The calendar has turned to 2018, and the Hot Stove is officially … a bunch of tepid embers. With a majority of the top free agents still unsigned, it’s obvious to say that not much has happened so far this offseason. Sure, the Angels have made some major headlines, but guys like Yu Darvish, Eric Hosmer, Jake Arrieta, and J.D. Martinez still haven’t found a home. And while free agency is always exciting, moving prospects like Christian Arroyo always tends to be pretty exciting in its own right, and the trade front has been far more active this offseason.
We recently saw a three-team trade between the White Sox, Dodgers, and Royals getting together to swap some relievers in the latest “blockbuster” deal. We’ve also seen vaunted Rays third baseman Evan Longoria take a trip west, Marcell Ozuna wind up in Cardinals red, Dee Gordon make the move to center field with a trade to the Mariners, and several more depth trades, as well. Nearly every trade involved prospects on the move, and today we’re going to take a look at several of these players and see whether their values go up or down on their new teams.
Christian Arroyo – Traded from San Francisco Giants to Tampa Bay Rays
Arroyo was the Giants’ first round pick at number 25 overall back in 2013. He was drafted as a high school shortstop with questions on defense, a solid hit tool, and low power and speed grades. Yeah, I don’t know why the Giants did it, either. He wasn’t listed in many top 100 lists going into the draft and signed for the allotted slot total of $1.86 million, so they didn’t save any money here, either.
Arroyo has largely lived up to the low expectations by hitting over .300 in nearly every stop of the minors while never cracking 10 homers or steals in a season. He can play an OK shortstop or a slightly better third base with a solid arm. Now with the Rays as the centerpiece in the trade for Evan Longoria, it’s hard to know exactly what they plan to do with him. They are often a stingy team with regard to Major League service time, so it’s not likely we see him on Opening Day, but with him being a lesser prospect, there’s a chance they give it a shot and see what they have.
Ultimately, Arroyo’s value stays the same, as he wasn’t really highly regarded to begin with. There’s a chance the power actually develops and he becomes a 15-homer guy, but I’m not betting on it. And if he struggles in the Majors with his batting average, his low walk rate won’t bail him out, which would basically make him a bench bat. Unless you’re desperate, it’s not worth making the effort to worry about Arroyo.
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Sandy Alcantara – Traded from St. Louis Cardinals to Miami Marlins
Sandy Alcantara is the epitome of “is he a reliever or a starter?” question. He flashes that always-frustrating triple-digit heat combined with shaky command, and because of it, he struck out only 106 batters in 125.1 innings in Double-A in 2017. For a guy who arguably might be the top prospect in this system, that’s not exactly awe-inspiring.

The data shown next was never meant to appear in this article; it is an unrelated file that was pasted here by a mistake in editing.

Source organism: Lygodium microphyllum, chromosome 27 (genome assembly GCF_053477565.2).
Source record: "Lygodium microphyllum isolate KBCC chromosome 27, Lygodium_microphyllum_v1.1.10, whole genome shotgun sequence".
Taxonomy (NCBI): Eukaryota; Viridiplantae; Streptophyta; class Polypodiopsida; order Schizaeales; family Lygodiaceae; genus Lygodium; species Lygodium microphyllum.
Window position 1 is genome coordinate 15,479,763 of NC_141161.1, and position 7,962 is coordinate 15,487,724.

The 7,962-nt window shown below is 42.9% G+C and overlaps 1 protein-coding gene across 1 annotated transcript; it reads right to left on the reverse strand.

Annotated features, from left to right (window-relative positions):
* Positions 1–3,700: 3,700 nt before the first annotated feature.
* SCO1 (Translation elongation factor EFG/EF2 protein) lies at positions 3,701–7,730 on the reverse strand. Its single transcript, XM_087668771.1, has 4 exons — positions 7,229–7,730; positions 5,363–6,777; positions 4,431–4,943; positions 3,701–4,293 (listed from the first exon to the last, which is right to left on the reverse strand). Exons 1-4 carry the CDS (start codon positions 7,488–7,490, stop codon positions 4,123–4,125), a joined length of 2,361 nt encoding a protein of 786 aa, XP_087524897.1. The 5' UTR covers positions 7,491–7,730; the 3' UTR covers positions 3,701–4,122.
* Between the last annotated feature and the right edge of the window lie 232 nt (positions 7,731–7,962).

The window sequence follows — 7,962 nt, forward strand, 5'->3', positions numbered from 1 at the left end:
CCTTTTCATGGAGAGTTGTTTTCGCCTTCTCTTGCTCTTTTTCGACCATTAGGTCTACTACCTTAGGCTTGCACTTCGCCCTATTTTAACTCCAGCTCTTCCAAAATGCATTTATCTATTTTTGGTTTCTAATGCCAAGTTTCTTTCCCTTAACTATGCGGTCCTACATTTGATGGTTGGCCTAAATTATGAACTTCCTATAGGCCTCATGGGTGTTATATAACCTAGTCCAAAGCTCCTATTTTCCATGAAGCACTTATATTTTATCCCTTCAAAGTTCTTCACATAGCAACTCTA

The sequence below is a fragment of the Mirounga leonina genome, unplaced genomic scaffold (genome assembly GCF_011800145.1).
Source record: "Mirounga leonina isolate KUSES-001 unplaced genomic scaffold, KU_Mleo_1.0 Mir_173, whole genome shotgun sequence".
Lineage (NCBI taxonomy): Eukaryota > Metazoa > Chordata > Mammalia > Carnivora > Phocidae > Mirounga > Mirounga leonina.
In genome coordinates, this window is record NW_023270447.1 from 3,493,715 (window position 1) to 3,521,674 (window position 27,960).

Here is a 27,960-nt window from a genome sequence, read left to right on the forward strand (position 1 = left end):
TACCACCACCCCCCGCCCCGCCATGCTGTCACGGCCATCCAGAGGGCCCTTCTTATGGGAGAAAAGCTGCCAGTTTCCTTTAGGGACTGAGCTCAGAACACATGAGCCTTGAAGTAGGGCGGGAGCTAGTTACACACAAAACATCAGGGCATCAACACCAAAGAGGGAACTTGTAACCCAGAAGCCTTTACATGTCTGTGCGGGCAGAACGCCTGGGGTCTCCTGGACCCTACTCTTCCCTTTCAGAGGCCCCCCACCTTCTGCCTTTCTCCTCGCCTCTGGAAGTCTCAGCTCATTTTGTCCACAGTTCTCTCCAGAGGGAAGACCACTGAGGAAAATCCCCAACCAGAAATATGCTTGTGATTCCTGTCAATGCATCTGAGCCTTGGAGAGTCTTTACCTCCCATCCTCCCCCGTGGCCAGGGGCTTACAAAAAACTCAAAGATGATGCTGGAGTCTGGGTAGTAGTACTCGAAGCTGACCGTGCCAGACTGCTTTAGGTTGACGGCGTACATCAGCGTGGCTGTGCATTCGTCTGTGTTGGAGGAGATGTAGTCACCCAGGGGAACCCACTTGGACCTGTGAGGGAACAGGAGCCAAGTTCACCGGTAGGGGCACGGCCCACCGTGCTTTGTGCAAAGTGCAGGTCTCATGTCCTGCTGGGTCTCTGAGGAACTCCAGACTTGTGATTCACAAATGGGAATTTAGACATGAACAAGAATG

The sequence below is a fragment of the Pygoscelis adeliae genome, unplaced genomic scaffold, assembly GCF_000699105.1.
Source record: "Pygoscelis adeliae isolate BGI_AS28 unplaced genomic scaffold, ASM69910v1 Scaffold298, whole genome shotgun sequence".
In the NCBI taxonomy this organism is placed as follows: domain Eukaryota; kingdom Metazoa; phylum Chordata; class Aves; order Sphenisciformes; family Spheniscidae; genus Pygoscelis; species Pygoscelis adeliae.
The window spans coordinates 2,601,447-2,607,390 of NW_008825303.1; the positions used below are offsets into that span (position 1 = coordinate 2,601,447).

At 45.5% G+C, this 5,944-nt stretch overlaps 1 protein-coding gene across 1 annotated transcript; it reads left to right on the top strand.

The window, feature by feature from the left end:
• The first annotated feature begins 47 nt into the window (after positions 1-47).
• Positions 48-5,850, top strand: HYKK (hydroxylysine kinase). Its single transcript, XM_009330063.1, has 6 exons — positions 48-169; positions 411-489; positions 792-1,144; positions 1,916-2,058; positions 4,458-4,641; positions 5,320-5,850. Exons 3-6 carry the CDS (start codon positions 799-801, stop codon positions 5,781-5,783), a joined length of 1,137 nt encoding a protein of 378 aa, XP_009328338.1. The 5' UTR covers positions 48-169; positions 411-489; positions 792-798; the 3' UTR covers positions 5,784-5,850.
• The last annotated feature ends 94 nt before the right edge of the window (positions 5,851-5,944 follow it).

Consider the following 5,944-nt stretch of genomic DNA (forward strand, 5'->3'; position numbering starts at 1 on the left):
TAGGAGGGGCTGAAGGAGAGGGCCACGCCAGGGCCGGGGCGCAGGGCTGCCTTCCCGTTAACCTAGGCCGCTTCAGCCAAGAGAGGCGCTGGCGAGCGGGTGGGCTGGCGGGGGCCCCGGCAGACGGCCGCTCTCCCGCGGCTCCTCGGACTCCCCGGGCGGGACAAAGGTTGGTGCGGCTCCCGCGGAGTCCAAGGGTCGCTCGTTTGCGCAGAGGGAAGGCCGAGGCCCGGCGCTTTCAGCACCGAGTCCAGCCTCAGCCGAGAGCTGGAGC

He is just 22 years old, though, and there’s always a chance that the command develops enough that he manages to become a good rotation piece. I highly doubt that the improvements he makes ever put him into ace territory, but it’s possible to get a third starter’s workload out of him as a ceiling. If it doesn’t work out as a starter, there’s always the option of becoming a lights-out option out of the pen, and ultimately I think this is his destiny.
The one nice thing about being moved from a Cardinals system with decent pitching depth to a Marlins team that doesn’t know the meaning of the word “depth” is that Alcantara likely has a longer leash as a starter. That ultimately ups his value slightly, and if you’re a team looking for a nice lottery ticket, you could certainly do worse. The move certainly doesn’t make him a top-10 prospect, but if you have to pay for a top 50-60 prospect, it’s not the worst thing in the world.
Magneuris Sierra – Traded from St. Louis Cardinals to Miami Marlins
The other big piece of the Marcell Ozuna trade, Sierra is a 21-year-old, left-handed hitting outfielder with some OK potential as a speedy outfielder. He doesn’t strike out a whole lot (whiffing only 16.8% of the time in Double-A and High-A in 2017) and uses his speed to post high BABIPs and inflate his batting average. The hit tool isn’t good enough to carry his bat, but the speed can make up for a lack of true hitting ability. There isn’t much power here, with only 11 home runs in 1,908 plate appearances in the minors, so he’s not going to give you much in the slugging department.
On the Marlins, Sierra is now projected to be the everyday right or center fielder (depending on what the team does with Christian Yelich), and though I think he could do with a bit more seasoning in the minors, there’s a chance he can provide some good value thanks to his 70-grade speed. Of course, you’re also likely going to end up with a .280/.310/.350 slash line, so don’t expect Dee Gordon-type numbers from the kid. Instead, maybe think of him as a Jarrod Dyson type who you can plug into your lineup when someone gets hurt and hope that you catch him on a hot streak.
The move to the barren Marlins’ system does mean that Sierra will likely get playing time sooner rather than later, but is this a detriment to his learning process? It could be, and if it is, that means he actually loses value by moving to this system. Since you can’t predict that (nor can you predict his success, obviously), I won’t hold it against him, and I’ll instead say that he gains a bit of value with this move. Don’t break the bank trying to acquire him, but as a bench outfielder, you could do worse.